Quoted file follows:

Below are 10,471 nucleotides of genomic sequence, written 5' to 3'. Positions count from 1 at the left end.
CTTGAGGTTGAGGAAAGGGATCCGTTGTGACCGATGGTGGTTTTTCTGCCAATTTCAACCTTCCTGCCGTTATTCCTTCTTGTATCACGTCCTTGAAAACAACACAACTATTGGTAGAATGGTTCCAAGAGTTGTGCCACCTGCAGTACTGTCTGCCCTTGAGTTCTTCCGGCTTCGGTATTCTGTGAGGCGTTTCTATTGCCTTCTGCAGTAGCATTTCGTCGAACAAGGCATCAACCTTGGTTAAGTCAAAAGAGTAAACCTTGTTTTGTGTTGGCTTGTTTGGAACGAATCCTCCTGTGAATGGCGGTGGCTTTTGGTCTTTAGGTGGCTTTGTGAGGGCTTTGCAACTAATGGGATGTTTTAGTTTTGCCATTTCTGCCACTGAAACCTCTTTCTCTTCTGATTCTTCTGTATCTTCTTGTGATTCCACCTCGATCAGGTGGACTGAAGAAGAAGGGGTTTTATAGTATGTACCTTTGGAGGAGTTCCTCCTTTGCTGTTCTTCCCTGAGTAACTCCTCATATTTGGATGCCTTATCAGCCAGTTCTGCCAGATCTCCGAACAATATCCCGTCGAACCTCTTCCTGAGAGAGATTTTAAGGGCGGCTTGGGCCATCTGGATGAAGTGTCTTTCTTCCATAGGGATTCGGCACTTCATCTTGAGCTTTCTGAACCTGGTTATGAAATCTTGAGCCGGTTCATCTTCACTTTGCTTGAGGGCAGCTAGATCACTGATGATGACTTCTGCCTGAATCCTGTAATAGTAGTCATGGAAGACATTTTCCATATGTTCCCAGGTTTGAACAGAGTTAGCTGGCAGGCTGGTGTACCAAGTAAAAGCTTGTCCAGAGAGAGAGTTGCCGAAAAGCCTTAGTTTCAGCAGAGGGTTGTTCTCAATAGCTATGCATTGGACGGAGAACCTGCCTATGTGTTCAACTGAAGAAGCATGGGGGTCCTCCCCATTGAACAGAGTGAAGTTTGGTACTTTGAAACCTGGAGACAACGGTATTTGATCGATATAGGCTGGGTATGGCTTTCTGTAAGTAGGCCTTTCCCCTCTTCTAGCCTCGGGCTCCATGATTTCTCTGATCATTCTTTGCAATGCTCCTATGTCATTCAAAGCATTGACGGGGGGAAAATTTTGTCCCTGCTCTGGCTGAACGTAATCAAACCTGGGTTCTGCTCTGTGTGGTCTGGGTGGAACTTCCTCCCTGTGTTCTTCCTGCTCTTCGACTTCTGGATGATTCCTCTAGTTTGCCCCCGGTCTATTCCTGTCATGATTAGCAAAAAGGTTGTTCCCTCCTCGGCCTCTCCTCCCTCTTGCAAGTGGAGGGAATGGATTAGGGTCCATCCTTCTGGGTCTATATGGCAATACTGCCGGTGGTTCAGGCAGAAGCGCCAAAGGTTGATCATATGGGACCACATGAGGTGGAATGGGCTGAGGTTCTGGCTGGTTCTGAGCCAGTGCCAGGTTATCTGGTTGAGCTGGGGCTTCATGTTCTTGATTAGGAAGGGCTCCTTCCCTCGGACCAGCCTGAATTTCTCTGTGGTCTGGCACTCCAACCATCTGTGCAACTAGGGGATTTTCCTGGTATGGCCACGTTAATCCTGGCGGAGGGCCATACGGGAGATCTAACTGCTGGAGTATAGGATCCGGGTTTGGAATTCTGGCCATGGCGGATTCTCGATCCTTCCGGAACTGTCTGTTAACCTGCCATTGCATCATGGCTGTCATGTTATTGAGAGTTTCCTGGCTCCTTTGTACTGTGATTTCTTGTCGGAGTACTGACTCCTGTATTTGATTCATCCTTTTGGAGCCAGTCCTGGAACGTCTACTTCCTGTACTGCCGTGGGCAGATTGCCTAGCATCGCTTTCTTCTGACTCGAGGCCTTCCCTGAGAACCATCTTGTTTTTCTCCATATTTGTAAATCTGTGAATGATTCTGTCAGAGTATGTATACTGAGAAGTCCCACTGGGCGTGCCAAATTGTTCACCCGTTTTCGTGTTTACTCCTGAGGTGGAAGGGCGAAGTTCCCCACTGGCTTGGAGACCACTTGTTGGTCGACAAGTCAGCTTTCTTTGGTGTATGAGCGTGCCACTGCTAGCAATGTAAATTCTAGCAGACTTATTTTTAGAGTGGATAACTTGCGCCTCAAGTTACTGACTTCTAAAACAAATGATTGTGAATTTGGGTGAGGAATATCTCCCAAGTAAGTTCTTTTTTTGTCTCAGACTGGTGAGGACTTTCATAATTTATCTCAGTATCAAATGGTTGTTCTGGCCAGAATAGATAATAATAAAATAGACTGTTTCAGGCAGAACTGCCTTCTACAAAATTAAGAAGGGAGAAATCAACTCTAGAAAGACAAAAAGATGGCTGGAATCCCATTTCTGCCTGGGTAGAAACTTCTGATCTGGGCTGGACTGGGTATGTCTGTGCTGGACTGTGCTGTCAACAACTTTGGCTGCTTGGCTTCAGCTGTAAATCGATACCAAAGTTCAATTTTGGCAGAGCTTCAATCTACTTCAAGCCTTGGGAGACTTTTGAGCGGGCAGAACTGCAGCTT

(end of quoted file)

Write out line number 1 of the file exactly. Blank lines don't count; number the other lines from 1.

Below are 10,471 nucleotides of genomic sequence, written 5' to 3'. Positions count from 1 at the left end.